We once again woke up to a little more rain here in the Timbavati this morning, but fortunately, it does seem as though this weather system is eventually nearing its end. I know we should never really complain about rain in Africa, but with 285mm having fallen over the past week, we are at the point where the grounds are so saturated that any further rain is not very useful to either the environment or the animals, and especially not to us humans driving around in this lush green wonderland at the moment.
Before we begin with my story, it is perhaps worthwhile quantifying that amount of rain in terms of what we usually experience. To begin with, Tanda Tula and the areas of this central part of the Greater Kruger are technically classed as semi-arid areas, receiving on average, only 450mm a year. In comparison the United Kingdom receives more than 1200mm every year, the USA has a country-wide average of 720mm, and globally, some 870mm fall across the earth each year. This means that in the past seven days, we have received two-thirds of what we usually expect to get over the entire summer. Whilst not as bad as the 430mm we received in 36 hours back in 2012, very few can recall a time when so much rain has fallen for such a prolonged period in the Timbavati.
The good news is that this has set the bush up for another mild winter for the animals, and we should be seeing the spectacular greenery that brings life to summer for some time to come; what we really cannot wait for though is for the roads to dry up so that we don’t get that sudden sinking feeling as often as we presently are.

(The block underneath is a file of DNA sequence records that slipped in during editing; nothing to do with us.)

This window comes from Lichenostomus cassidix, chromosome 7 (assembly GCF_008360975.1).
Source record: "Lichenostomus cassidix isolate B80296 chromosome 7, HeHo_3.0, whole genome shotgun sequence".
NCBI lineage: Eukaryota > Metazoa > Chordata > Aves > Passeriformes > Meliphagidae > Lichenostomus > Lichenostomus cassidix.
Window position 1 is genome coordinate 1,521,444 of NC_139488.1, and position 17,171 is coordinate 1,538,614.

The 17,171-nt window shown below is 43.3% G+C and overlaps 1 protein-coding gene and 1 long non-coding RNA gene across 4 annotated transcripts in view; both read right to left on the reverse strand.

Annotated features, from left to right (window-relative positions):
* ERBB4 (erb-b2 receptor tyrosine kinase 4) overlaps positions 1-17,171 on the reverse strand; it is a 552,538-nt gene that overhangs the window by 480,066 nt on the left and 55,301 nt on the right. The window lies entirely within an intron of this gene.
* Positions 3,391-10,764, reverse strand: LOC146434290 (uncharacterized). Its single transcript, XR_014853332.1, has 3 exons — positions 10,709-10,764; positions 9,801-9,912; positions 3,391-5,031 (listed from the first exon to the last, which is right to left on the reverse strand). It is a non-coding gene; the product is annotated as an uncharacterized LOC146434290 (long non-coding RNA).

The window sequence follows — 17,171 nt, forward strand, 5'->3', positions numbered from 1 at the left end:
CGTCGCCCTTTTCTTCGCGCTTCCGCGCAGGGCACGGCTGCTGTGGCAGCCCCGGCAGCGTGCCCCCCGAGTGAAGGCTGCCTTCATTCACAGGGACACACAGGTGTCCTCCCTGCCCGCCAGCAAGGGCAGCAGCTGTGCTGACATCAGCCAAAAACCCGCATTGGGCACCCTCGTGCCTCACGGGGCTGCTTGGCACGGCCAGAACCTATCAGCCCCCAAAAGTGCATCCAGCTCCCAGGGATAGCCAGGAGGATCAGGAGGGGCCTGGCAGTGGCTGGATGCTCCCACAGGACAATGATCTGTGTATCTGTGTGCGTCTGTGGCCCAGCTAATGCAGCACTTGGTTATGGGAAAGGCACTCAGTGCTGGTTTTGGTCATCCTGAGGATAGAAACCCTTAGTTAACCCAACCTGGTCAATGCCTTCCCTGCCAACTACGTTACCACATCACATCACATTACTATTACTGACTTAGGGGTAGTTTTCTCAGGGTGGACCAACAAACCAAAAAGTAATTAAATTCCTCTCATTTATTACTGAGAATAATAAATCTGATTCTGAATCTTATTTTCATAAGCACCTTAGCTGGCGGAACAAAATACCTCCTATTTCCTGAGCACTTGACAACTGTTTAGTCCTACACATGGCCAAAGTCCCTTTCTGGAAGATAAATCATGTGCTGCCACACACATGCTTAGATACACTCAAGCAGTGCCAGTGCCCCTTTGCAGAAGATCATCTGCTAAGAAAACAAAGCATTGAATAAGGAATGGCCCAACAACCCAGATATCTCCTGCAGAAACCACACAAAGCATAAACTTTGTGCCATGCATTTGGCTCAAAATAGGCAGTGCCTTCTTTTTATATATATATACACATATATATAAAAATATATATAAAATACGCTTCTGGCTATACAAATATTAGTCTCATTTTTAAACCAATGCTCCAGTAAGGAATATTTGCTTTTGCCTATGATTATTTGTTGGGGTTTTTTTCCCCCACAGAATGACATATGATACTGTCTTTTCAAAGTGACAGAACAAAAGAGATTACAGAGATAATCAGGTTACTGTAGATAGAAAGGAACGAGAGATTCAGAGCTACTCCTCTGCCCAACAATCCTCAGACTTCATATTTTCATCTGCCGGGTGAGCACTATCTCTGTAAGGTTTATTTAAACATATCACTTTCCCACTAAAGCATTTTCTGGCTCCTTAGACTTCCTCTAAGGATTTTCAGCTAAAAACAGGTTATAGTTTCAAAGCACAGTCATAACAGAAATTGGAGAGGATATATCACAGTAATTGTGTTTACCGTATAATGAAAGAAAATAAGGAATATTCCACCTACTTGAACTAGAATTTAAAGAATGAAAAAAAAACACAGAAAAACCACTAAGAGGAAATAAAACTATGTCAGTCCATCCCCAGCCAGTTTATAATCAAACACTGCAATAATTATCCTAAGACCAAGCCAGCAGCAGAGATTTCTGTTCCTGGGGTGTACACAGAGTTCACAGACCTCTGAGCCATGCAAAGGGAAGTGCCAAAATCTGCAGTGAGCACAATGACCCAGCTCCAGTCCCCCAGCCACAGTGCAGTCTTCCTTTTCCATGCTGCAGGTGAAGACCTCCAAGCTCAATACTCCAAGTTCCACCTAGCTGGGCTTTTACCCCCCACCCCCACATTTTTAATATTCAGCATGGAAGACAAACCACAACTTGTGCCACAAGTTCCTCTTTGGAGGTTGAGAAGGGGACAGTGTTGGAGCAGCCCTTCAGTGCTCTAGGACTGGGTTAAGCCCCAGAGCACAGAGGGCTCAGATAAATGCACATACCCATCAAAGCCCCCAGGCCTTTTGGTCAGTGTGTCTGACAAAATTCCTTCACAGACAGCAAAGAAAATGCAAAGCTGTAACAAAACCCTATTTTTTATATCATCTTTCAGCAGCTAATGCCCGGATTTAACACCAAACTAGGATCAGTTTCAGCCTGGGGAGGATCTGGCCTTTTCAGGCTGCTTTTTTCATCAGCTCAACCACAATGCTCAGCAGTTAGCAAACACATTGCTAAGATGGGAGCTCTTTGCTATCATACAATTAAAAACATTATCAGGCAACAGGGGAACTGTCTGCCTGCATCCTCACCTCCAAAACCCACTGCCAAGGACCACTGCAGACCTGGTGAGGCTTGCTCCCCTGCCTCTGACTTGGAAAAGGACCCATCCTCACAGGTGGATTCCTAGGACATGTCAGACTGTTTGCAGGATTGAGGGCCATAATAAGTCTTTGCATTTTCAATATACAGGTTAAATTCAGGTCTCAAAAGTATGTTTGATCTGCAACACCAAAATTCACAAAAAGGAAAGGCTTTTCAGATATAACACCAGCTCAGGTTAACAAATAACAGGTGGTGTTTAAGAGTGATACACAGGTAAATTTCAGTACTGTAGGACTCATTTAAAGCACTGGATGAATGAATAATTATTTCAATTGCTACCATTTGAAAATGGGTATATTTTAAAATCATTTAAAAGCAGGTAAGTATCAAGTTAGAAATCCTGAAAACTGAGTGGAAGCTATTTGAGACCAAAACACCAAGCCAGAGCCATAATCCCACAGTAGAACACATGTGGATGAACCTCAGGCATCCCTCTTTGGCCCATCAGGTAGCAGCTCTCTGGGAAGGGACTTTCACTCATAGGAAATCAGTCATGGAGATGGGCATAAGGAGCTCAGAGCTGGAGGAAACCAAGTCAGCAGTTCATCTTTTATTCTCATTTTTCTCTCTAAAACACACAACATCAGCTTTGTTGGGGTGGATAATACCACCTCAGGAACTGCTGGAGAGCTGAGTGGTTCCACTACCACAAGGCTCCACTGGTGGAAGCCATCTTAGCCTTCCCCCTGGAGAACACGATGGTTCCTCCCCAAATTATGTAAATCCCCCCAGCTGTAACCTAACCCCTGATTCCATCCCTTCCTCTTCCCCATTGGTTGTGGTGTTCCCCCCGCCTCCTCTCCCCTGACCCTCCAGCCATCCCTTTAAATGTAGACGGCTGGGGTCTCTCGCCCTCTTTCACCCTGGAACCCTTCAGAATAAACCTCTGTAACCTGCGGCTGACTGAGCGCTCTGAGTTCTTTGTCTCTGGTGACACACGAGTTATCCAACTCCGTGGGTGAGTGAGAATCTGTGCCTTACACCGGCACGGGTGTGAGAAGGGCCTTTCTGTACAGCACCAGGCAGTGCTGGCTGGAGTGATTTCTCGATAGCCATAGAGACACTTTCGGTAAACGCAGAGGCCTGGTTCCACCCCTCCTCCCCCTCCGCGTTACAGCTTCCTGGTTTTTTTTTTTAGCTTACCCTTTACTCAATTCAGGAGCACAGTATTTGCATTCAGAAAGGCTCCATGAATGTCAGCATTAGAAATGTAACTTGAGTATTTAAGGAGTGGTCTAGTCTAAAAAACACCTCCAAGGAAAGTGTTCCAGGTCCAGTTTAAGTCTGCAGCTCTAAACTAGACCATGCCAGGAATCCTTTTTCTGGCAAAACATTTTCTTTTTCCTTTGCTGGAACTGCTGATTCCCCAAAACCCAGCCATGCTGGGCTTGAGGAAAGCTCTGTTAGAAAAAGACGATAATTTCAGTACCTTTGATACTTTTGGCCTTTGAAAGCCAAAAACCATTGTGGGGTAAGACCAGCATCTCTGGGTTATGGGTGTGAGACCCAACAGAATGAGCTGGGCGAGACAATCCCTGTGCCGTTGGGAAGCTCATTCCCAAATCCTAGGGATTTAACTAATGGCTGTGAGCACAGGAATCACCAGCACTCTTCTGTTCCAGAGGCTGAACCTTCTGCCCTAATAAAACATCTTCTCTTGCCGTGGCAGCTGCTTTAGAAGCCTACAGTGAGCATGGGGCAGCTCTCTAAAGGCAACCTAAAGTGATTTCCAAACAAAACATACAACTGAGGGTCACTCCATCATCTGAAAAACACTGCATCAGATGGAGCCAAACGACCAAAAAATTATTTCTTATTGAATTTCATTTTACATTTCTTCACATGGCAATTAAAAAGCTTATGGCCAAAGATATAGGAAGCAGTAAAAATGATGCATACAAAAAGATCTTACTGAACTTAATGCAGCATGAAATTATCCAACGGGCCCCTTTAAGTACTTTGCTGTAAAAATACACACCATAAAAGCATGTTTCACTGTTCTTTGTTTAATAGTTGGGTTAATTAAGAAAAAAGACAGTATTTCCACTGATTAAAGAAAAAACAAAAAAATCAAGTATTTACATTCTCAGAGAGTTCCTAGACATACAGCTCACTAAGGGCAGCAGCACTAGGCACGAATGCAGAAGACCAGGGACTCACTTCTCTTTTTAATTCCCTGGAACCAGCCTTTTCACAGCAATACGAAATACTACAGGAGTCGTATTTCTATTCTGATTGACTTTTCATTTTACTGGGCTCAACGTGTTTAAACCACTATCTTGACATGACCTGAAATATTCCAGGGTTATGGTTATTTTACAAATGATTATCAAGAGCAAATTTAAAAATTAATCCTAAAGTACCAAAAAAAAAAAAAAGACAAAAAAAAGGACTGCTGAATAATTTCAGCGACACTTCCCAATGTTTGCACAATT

With my past set of guests, we got stuck driving on the road on two separate occasions, but we all took it in good spirits and made the most of it; on the first occasion help was close at hand (and not in the form of the elephant who came wandering past us), whilst second time around, we took a little walk to go and see some nearby rhinos and made the most of the sticky situation. These moments brought back memories of a rather trying day when – almost three years ago to the day – I managed to go through four vehicles in one drive (you can refresh your memory by reading this blog about it). In the years that have followed, that particular road has still yet to receive an official name, but amongst many guides in the area, it is referred to as either Chad’s Track to Vohndo’s Rd (Vohndo being my Tsonga nickname – it means “cane rat”, but sadly it’s a story so boring that is doesn’t even warrant a blog about it). Many guests visiting Tanda Tula are often surprised that our roads have names at all – there aren’t any signs, after all. The truth is that they are all names; some are a reference to their locations; Nhlaralumi River Rd is unsurprisingly a road that runs along the Nhlaralumi River (at least for now, it is still a river!); Ridge Rd runs along the top of a small ridge, the half a dozen Ingwe Drives in our concession no doubt all produced leopard sightings of note at some point in the past. There are however a few roads – like Chad’s Track – that are so-called because of something that happened there. I am very happy to say that the next story I recount does not end up with the guides naming a crossing after me, but it will live on in Timbavati folklore for many years to come.